Mindfulness has become a buzzword in today’s landscape of wellness, media and pop culture. I’m sure you can remember when someone advised you to “just relax,” “try meditation,” or “go to a yoga class,” but what does that even mean? And what does mindfulness have to do with health and healing — especially in the face of cancer?
Mindfulness is our shared capacity for paying attention to present life experiences in purposeful, open and kind ways. “Mindfulness is a core experience in Buddhist psychology that is central to healing traditions like yoga,” says Rashmi Bismark, MD, MPH, a physician, author and certified yoga and mindfulness meditation instructor who focuses on holistic, mind-body approaches to well-being. “We all share this capacity for awareness, and by tapping into it, with practices like mindful movement and meditation, we have an opportunity to find focus, steadiness and ease from within. These practices also help us connect with innate resources for resting, knowing, caring and relating to ourselves and life in nourishing ways.”
In recent decades, research has explored the physical, mental and emotional benefits of mindfulness. In addition to reducing stress and emotional reactivity, mindfulness promotes focus, memory and mental flexibility, enhances self-compassion and empathy, increases creativity and leads to a greater sense of connectedness and well-being. How the practice of mindfulness can help the well-being of cancer patients, survivors and their caregivers is the focus of a research study at Roswell Park by Elizabeth Bouchard, MA, PhD, Associate Director for Community Outreach and Engagement.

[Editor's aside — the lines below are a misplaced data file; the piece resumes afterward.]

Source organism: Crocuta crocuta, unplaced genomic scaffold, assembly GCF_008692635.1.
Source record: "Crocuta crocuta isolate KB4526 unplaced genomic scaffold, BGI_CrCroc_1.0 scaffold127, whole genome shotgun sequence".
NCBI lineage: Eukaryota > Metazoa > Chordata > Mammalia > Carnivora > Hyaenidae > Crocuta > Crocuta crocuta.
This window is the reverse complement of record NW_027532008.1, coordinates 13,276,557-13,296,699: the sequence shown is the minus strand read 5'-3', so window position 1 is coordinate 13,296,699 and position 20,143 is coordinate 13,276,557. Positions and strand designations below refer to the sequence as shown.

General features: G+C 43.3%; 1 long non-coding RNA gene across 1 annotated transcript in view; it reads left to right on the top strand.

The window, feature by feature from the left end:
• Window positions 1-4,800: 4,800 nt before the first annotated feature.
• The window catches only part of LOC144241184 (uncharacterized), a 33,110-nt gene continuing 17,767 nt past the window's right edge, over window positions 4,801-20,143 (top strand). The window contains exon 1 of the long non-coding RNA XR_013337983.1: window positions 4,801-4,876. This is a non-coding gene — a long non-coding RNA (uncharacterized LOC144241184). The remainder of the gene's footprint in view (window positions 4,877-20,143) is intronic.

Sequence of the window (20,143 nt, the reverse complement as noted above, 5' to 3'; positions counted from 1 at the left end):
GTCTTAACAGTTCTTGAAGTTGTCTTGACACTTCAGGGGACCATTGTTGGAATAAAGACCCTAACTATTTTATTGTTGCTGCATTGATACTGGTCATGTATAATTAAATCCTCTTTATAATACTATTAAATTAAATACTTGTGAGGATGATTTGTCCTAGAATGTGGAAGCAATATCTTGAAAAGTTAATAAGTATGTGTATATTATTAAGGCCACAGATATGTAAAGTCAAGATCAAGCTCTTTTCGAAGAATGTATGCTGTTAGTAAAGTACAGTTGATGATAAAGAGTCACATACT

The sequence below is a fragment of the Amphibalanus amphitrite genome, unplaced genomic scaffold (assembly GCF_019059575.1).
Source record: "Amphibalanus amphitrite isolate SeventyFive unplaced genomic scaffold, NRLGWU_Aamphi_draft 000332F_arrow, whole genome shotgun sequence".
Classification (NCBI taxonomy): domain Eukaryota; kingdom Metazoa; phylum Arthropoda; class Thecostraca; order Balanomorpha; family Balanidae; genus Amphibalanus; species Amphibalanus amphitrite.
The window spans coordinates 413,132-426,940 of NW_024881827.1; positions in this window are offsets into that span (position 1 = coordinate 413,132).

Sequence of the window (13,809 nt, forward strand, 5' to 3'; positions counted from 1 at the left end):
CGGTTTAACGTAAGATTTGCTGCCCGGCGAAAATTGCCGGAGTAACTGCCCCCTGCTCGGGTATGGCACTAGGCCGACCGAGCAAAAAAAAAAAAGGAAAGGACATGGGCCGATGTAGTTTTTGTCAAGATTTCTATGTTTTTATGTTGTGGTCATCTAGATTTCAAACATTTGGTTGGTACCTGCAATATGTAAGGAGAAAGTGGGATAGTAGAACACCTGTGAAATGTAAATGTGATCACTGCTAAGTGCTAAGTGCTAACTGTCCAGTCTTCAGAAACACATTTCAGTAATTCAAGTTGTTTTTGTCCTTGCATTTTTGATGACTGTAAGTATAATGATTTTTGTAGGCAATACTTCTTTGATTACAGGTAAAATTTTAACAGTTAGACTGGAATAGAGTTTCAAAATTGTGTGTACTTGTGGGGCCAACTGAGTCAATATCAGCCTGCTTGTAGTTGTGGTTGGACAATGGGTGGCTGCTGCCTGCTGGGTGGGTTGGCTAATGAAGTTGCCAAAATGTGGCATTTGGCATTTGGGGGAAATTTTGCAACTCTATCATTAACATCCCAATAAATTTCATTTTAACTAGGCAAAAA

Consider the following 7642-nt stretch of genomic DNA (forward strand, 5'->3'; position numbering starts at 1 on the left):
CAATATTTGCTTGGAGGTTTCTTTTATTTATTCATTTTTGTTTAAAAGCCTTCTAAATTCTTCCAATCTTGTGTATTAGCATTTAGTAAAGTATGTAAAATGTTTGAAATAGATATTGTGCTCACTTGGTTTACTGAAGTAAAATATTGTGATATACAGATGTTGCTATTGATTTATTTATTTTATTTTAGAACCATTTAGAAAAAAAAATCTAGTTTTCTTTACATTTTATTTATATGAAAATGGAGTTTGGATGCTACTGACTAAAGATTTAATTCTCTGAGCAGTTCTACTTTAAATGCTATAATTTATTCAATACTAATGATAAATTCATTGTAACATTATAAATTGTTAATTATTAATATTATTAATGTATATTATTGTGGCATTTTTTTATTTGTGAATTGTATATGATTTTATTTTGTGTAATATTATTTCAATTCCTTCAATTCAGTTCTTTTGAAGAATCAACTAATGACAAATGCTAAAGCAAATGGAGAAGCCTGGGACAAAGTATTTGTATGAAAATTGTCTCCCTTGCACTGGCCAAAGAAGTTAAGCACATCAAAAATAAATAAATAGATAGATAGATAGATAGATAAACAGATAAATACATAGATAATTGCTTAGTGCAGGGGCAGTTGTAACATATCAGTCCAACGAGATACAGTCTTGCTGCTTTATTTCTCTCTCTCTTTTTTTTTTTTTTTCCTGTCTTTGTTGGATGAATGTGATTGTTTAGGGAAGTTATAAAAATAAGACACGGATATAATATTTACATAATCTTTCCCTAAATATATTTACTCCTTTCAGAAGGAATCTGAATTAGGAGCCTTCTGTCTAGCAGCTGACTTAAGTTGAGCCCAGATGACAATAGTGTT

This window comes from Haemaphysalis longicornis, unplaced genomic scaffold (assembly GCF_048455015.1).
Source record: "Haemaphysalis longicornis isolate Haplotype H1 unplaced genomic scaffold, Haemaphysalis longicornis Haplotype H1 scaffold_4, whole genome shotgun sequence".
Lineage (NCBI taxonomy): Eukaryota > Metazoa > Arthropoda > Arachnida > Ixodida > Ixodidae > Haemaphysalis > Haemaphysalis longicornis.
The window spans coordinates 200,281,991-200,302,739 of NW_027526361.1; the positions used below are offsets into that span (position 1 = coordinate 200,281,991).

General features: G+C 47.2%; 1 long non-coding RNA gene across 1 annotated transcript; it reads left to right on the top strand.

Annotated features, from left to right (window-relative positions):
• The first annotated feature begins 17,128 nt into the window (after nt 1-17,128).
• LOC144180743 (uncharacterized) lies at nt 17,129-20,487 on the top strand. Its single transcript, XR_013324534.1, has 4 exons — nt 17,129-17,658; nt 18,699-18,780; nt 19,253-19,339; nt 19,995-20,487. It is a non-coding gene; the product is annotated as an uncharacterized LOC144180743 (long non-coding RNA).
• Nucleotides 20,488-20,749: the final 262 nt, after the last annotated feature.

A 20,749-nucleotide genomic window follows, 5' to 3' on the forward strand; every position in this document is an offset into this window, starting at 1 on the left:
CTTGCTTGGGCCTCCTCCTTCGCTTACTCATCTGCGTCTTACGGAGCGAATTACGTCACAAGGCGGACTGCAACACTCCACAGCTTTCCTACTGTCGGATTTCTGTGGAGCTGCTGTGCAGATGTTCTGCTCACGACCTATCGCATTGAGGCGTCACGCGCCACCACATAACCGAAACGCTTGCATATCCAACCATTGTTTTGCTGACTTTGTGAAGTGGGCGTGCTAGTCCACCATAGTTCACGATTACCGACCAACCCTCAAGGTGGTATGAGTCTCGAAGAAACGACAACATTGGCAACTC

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With funding from a Quality of Life grant from the Roswell Park Alliance Foundation, Roswell Park will offer a virtual, six-session mindfulness self-care course. Led by Dr. Bismark, participants who enroll in the Caring with Awareness course will learn a variety of evidence-based mindfulness practices such as:
- Centering and breath awareness
- Mindfulness of the body
- Mindful eating
- Mindful walking and gentle yoga postures/movement
- Awareness of sounds and hearing
- Mindfulness of thoughts and emotions
- Mindful self-compassion
Participants may choose either the daytime or evening class and will attend the weekly live sessions via Zoom on a computer, laptop, tablet or smart phone. Each 90-minute session includes instruction, practice and group sharing. Beginners and experienced practitioners alike are welcomed. Classes will build upon each other and attendance is encouraged for enriching group discussions. Assignments each week offer opportunity to learn more about mindfulness, to practice the technique, reflect and journal.
The study aims to enroll approximately 100 participants and all Roswell Park patients, survivors and caregivers are welcome. There is no cost to participants. Winter sections begin in February and spring sections will begin in April. For more information, or to enroll in the course, please contact Fran Harfouche at (716)-845-4887 or via email at Frances.Harfouche@RoswellPark.org.